The Best of Montana (and Wyoming)
Bonus: Here are a few of our favorite things we saw/did while in Montana. Again, due to our close proximity to Wyoming those are included as well.
- Glacier National Park – This is EASILY the top of the list.
- Yellowstone National Park – We had the chance to go to Yellowstone 3 times and loved it! Yellowstone offers so much more than the geysers (including hot springs you can soak in…check out the pictures below. Hint: Imagine having a relaxing natural hot springs soak and then looking over to see a giant snake. Amazing experience.)
- Quake Lake – Very interesting and sad story about a lake that was formed by an earthquake.
- Bannack State Park – An old deserted ghost town near Dillion (don’t forget the Patagonia outlet on this trip.)
- Beartooth Pass – Actually, can this tie with glacier? Bear tooth pass is a scenic drive near Yellowstone. We went on Memorial day weekend and it was still covered in snow and absolutely gorgeous.
- Butte – Walking on the Copper trail, catching amazing sunsets, and an occasional brunch.
- Berkley Pit – This was not a beautiful site, but rather an eye opening trip to the effects of mining on the environment.
- Bozeman – Taco trucks, anyone? Seriously, they were delicious. Bozeman sits right outside of Yellowstone and was such a fun town to explore.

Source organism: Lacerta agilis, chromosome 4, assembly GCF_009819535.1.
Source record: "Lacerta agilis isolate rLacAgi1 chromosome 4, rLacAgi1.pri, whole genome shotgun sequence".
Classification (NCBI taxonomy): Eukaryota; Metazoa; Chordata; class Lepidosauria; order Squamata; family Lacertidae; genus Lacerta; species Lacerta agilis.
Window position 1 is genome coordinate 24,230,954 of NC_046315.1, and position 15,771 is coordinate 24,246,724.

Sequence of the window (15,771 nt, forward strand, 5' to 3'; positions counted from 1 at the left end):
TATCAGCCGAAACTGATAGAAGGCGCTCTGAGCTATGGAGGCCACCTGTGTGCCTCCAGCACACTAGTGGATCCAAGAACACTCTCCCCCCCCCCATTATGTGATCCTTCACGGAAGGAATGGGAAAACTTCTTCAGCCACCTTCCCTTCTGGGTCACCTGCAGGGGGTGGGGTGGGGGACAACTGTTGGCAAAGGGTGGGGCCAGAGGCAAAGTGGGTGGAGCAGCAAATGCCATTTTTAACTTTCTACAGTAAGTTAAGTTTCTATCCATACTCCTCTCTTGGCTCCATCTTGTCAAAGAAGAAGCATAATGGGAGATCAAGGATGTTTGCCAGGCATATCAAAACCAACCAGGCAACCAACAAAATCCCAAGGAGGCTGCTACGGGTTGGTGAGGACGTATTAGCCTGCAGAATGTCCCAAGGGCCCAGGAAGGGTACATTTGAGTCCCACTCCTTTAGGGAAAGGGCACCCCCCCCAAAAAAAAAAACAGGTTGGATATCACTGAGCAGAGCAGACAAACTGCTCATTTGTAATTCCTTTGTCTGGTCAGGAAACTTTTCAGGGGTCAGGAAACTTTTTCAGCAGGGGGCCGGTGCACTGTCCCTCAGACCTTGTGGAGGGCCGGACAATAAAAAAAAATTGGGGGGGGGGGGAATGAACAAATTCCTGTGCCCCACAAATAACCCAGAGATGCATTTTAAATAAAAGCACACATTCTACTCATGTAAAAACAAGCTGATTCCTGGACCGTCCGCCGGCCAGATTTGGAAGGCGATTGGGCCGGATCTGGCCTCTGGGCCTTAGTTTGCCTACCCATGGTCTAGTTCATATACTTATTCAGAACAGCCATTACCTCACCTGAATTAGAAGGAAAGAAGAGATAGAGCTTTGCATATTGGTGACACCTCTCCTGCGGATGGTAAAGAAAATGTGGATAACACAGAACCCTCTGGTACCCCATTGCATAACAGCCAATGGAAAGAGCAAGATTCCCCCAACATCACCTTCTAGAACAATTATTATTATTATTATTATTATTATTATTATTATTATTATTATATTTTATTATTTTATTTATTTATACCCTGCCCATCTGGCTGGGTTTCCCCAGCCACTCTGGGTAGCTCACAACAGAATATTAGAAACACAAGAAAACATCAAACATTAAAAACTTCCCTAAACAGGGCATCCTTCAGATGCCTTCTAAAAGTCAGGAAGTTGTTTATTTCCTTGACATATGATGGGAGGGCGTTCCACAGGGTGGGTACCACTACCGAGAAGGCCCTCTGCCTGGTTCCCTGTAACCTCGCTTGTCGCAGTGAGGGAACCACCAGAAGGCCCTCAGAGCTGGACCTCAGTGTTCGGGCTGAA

- Missoula – Lovely town with a river running through it that is complete with a man-made swell (wave). And, this is really insignificant when you have the beauty of Montana, but they did have some more shopping (a girl needs a new backpack for adventures every now and then.)
- Gates of the Mountain – I missed this, but my Casey got to go fishing on the river here and the pictures were stunning!
Montana Moments in Photos
Beartooth Pass (through Montana and Wyoming) = our first impression of Montana wilderness!
First Trip to Yellowstone:
Grand Teton National Park (Thanks, Wyoming):
Glacier National Park:
A few random early summer Montana Moments (the grass is still green!)
Bannack State Park (deserted ghost town):
Late summer trip to Yellowstone:
Wildfire sunsets and evening walks: